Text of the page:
B4: Making Plans that Outlast Politicians

This post is part of our live blog series from the Resilient Cities 2015 congress. For more live blogs, please click here.

The fragile lagoon of Porto-Novo, Benin, which has unique biodiversity, is regularly subjected to flooding. Zinsou Daniel Hounkpevi (Head of Technical Services, Benin) highlighted the extreme flooding of 2010 and the struggle to protect people along the shores with low funding and inadequate infrastructure. As for many other communities in the same situation, the issue of adaptation is put low on the political priority list.

After consulting with the exposed population we organised workshops with experts. Our focal point was how to maintain the living conditions of the population and to help those in the most disadvantage areas. Panels and planning are one thing. But mobilising the officials and stakeholders to get the projects going is more complex. (Zinsou Daniel Hounkpevi)

This session on how to mobilize planning tools to develop resilient cities presented experiences from three cities located in different vulnerable areas. All three represented cities are located close to water and are at risk of flooding – or, in the case of Da Nang in Vietnam, typhoons. The discussion considered how to integrate the issue of climate change into the city’s or community’s long-term planning. Or, more precisely, how the issue of adaptation can be mainstreamed within a community at a multi-sectional and inter-regional level.

Da Nang

Cu Đê River, Da Nang. Photo courtesy of Christopher Crouzet via Flickr.

In Da Nang, the ongoing urbanization along the Cau Do river has increased the city’s vulnerability to hazards, foremost of which are typhoons. Quang Cuong Dinh (Head of the Da Nang Climate Change Coordination Office) listed some key measures: increasing the awareness of the population, improving weak infrastructure, and convincing officials and politicians of the need for implementation and long-term participation.

You must understand that it is quite hard to persuade the Department of Construction, which has a limited financial budget from the local government and is used to prioritizing development objectives, to include adaptation into their planning. What we try to do is to sit down together and see how we can implement our small project in their work. (Quang Cuong Dinh)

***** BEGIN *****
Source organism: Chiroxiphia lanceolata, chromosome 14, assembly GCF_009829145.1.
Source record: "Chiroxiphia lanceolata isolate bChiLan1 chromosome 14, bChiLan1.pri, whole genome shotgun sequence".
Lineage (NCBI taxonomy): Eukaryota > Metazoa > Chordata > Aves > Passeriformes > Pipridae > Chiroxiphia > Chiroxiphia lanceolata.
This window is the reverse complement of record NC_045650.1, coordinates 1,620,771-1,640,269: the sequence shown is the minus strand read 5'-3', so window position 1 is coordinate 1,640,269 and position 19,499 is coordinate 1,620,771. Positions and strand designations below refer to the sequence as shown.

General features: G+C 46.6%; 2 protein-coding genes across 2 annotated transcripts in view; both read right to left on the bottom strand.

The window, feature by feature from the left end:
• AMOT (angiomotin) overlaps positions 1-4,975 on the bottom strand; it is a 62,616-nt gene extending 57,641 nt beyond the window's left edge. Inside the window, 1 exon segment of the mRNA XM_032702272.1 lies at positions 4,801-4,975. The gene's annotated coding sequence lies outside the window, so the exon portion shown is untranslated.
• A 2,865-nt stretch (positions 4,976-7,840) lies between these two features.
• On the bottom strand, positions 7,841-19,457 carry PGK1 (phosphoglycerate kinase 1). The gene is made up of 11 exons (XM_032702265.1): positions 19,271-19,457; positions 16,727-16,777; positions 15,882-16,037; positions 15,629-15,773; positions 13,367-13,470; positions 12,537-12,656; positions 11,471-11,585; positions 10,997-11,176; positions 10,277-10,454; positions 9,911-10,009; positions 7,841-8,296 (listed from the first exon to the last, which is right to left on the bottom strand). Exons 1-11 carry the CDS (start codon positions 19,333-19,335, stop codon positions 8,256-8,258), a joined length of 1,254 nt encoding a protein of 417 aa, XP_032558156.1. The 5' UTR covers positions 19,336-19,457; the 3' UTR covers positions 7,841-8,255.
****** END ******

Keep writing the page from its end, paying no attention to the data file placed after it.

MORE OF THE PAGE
The Coordinating Office has supported smaller projects with the aim of raising awareness and building adaptation capacity among people and businesses in the communities along the river. The small projects will develop into a larger grid, with the hope of attracting the interest of officials.

Two important points emerged from the session. The first is the challenge of implementation. Representatives from both Porto-Novo and Da Nang agree on the notion that planning documents and action plans are a good and accessible first step. The difficult part is the implementation that must follow.

This leads us to the second important point: the question of how to connect long-term planning issues with short-term political mandates. It is crucial to make adaptation policy independent of the decision-maker elected. In other words, a policy or plan must become a ”city project”, rather than being linked to an elected individual. One way is to invest in planning strategies that stretch over many mandates, says Zinsou Daniel Hounkpevi. He continues:

If you build up a staff or a team with technical knowledge and involve the affected ministry in the project, it will have a better chance to anchor the project on a long term.

This was an interesting talk from a panel with different experiences but with coinciding challenges.